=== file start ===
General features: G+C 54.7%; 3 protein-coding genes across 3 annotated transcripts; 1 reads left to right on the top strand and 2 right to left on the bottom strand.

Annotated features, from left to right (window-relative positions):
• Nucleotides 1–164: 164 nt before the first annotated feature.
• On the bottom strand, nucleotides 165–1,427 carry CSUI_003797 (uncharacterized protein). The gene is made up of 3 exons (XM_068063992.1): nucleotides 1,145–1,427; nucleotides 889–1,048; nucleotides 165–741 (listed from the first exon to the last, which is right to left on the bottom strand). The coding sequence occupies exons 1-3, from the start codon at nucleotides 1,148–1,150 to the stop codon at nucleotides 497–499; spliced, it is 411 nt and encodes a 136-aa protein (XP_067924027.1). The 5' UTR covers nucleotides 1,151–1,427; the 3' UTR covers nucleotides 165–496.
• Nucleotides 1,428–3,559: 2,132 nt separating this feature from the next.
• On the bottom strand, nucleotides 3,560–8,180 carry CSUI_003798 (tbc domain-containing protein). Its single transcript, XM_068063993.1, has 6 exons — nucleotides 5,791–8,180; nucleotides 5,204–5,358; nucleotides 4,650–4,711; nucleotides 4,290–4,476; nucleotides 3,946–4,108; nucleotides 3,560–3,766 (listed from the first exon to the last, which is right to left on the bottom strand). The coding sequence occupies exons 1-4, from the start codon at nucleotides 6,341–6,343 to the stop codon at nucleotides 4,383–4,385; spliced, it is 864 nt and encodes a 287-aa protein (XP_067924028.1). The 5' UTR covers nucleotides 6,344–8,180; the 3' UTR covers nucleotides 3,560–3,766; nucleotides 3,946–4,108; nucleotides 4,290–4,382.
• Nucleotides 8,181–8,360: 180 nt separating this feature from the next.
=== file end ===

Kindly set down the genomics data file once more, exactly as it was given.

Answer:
General features: G+C 54.7%; 3 protein-coding genes across 3 annotated transcripts; 1 reads left to right on the top strand and 2 right to left on the bottom strand.

Annotated features, from left to right (window-relative positions):
• Nucleotides 1–164: 164 nt before the first annotated feature.
• On the bottom strand, nucleotides 165–1,427 carry CSUI_003797 (uncharacterized protein). The gene is made up of 3 exons (XM_068063992.1): nucleotides 1,145–1,427; nucleotides 889–1,048; nucleotides 165–741 (listed from the first exon to the last, which is right to left on the bottom strand). The coding sequence occupies exons 1-3, from the start codon at nucleotides 1,148–1,150 to the stop codon at nucleotides 497–499; spliced, it is 411 nt and encodes a 136-aa protein (XP_067924027.1). The 5' UTR covers nucleotides 1,151–1,427; the 3' UTR covers nucleotides 165–496.
• Nucleotides 1,428–3,559: 2,132 nt separating this feature from the next.
• On the bottom strand, nucleotides 3,560–8,180 carry CSUI_003798 (tbc domain-containing protein). Its single transcript, XM_068063993.1, has 6 exons — nucleotides 5,791–8,180; nucleotides 5,204–5,358; nucleotides 4,650–4,711; nucleotides 4,290–4,476; nucleotides 3,946–4,108; nucleotides 3,560–3,766 (listed from the first exon to the last, which is right to left on the bottom strand). The coding sequence occupies exons 1-4, from the start codon at nucleotides 6,341–6,343 to the stop codon at nucleotides 4,383–4,385; spliced, it is 864 nt and encodes a 287-aa protein (XP_067924028.1). The 5' UTR covers nucleotides 6,344–8,180; the 3' UTR covers nucleotides 3,560–3,766; nucleotides 3,946–4,108; nucleotides 4,290–4,382.
• Nucleotides 8,181–8,360: 180 nt separating this feature from the next.